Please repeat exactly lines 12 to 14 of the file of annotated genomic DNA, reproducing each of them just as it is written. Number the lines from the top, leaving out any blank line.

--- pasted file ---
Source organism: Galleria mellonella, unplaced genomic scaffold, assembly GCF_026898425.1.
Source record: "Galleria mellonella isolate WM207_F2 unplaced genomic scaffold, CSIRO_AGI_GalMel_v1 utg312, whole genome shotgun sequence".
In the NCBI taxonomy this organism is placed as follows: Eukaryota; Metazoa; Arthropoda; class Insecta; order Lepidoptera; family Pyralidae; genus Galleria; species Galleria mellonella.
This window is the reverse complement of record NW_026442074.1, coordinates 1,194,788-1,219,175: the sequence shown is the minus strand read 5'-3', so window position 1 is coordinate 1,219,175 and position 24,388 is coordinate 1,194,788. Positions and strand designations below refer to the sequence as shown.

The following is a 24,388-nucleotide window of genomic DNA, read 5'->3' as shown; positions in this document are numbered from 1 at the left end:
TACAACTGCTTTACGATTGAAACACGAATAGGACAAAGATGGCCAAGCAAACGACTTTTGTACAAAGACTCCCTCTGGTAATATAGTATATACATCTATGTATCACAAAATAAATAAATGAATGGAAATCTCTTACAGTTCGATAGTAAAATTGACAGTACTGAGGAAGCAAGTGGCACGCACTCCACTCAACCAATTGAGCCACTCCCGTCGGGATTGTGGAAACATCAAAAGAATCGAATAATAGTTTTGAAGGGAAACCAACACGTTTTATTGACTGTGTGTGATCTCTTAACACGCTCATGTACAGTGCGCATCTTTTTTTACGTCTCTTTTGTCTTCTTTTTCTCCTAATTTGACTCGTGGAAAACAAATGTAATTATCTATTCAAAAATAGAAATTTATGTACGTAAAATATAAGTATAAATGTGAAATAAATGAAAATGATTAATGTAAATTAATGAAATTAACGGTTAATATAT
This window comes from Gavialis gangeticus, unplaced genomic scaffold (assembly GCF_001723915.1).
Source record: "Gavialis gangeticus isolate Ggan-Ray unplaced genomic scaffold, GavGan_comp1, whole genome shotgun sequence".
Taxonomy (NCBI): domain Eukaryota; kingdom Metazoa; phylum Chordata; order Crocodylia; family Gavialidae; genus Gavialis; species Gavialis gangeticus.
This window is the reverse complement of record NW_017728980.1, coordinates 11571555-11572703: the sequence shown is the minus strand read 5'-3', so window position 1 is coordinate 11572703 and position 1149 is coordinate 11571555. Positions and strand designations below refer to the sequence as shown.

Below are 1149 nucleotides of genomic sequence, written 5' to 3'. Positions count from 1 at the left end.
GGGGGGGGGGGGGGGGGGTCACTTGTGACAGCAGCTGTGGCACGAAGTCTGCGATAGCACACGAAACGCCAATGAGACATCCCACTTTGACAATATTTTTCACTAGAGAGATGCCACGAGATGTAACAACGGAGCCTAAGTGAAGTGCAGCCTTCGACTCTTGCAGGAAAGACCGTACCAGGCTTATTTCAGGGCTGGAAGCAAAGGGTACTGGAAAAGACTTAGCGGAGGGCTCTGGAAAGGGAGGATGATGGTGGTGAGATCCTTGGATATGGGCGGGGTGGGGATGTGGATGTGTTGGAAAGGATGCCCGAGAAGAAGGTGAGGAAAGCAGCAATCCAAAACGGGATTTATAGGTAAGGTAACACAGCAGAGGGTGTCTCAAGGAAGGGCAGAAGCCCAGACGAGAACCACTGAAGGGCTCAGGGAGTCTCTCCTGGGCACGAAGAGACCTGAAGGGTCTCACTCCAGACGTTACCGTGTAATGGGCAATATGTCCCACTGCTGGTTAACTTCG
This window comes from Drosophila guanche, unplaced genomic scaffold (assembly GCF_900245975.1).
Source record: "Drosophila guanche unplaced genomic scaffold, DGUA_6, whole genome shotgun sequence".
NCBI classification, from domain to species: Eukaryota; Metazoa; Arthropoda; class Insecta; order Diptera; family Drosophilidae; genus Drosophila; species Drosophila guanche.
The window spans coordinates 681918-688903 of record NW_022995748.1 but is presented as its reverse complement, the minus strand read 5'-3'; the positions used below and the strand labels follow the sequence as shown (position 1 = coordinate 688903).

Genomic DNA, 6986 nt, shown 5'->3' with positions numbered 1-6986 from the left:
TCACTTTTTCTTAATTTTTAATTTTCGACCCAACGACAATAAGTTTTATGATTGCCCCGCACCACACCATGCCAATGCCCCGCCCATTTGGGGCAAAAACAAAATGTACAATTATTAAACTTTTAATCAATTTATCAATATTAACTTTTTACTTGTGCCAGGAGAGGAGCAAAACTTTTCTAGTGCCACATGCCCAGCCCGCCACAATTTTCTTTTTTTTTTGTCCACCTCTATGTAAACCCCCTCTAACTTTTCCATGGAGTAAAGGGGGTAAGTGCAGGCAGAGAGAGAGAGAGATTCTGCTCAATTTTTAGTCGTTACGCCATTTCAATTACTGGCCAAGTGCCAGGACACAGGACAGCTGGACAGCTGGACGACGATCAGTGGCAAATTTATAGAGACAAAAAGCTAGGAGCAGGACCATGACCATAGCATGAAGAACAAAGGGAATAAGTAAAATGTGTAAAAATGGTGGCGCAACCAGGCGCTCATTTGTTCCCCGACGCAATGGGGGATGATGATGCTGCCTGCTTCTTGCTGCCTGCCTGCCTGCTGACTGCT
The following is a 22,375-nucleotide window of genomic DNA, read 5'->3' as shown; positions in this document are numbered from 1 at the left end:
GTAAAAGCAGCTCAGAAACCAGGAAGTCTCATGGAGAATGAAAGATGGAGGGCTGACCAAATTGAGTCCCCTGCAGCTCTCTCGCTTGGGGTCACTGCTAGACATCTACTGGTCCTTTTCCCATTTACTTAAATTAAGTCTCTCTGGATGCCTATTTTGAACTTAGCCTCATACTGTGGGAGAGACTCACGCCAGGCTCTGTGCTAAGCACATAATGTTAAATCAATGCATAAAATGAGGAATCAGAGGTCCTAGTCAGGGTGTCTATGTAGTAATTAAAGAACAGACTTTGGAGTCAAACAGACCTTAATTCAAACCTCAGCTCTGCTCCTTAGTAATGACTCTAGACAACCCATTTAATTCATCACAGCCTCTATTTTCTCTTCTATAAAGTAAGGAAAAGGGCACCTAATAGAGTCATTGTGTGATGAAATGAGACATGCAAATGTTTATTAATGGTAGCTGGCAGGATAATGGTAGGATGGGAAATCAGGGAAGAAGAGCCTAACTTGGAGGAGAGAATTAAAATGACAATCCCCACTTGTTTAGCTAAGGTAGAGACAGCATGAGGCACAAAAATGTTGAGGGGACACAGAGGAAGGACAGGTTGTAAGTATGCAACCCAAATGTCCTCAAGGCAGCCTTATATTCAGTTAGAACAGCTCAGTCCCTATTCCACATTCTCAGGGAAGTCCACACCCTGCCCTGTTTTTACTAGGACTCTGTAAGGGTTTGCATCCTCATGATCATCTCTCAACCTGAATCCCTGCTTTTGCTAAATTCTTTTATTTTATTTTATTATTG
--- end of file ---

GGGGGGGGGGGGGGGGGGTCACTTGTGACAGCAGCTGTGGCACGAAGTCTGCGATAGCACACGAAACGCCAATGAGACATCCCACTTTGACAATATTTTTCACTAGAGAGATGCCACGAGATGTAACAACGGAGCCTAAGTGAAGTGCAGCCTTCGACTCTTGCAGGAAAGACCGTACCAGGCTTATTTCAGGGCTGGAAGCAAAGGGTACTGGAAAAGACTTAGCGGAGGGCTCTGGAAAGGGAGGATGATGGTGGTGAGATCCTTGGATATGGGCGGGGTGGGGATGTGGATGTGTTGGAAAGGATGCCCGAGAAGAAGGTGAGGAAAGCAGCAATCCAAAACGGGATTTATAGGTAAGGTAACACAGCAGAGGGTGTCTCAAGGAAGGGCAGAAGCCCAGACGAGAACCACTGAAGGGCTCAGGGAGTCTCTCCTGGGCACGAAGAGACCTGAAGGGTCTCACTCCAGACGTTACCGTGTAATGGGCAATATGTCCCACTGCTGGTTAACTTCG
This window comes from Drosophila guanche, unplaced genomic scaffold (assembly GCF_900245975.1).
Source record: "Drosophila guanche unplaced genomic scaffold, DGUA_6, whole genome shotgun sequence".